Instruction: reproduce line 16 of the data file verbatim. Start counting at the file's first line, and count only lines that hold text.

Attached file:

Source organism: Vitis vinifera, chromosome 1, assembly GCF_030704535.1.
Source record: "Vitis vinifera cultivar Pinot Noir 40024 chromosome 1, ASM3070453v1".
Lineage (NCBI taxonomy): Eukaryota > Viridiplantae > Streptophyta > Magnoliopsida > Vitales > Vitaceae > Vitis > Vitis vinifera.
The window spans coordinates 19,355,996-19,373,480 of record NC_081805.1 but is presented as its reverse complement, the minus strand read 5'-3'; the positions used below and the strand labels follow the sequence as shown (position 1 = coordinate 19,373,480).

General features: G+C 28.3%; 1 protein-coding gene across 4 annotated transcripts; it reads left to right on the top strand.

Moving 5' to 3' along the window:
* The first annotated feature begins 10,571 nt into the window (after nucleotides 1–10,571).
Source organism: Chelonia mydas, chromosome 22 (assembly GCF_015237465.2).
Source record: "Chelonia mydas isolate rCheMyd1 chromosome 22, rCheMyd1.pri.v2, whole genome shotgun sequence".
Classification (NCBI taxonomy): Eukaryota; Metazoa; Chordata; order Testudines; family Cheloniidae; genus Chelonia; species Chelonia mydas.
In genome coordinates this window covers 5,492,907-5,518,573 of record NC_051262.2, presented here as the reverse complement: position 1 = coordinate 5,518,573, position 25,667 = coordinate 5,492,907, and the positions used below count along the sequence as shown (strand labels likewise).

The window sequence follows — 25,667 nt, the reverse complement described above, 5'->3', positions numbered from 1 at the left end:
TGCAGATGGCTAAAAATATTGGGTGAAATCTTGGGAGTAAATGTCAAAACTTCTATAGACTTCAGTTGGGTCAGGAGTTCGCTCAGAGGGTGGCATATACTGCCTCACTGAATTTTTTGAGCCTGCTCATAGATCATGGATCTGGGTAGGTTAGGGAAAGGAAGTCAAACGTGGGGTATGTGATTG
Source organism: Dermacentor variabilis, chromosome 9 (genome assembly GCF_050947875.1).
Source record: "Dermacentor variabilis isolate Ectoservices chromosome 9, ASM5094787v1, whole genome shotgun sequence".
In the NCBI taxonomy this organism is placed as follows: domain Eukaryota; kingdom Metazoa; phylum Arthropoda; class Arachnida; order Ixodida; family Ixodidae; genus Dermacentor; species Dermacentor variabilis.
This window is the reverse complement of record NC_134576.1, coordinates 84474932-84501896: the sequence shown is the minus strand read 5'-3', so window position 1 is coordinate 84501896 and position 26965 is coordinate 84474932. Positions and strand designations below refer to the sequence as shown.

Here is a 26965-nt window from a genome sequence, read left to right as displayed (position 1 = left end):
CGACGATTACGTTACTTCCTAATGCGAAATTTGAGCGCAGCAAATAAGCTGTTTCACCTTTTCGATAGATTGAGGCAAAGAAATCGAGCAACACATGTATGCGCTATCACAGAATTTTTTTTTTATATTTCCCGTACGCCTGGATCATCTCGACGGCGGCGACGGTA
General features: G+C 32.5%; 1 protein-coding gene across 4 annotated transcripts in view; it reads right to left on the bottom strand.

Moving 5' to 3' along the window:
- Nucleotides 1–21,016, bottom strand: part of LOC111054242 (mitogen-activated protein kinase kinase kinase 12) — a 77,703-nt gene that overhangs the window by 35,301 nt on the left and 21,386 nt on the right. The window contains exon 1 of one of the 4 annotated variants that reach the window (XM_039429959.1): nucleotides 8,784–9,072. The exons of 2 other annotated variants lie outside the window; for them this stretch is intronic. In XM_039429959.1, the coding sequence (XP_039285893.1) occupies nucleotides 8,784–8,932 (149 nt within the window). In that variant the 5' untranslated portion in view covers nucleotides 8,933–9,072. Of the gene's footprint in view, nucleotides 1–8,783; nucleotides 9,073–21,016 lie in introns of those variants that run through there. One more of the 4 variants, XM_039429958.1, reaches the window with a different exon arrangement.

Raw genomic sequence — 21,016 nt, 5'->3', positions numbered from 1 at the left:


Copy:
In the NCBI taxonomy this organism is placed as follows: domain Eukaryota; kingdom Metazoa; phylum Arthropoda; class Arachnida; order Ixodida; family Ixodidae; genus Dermacentor; species Dermacentor variabilis.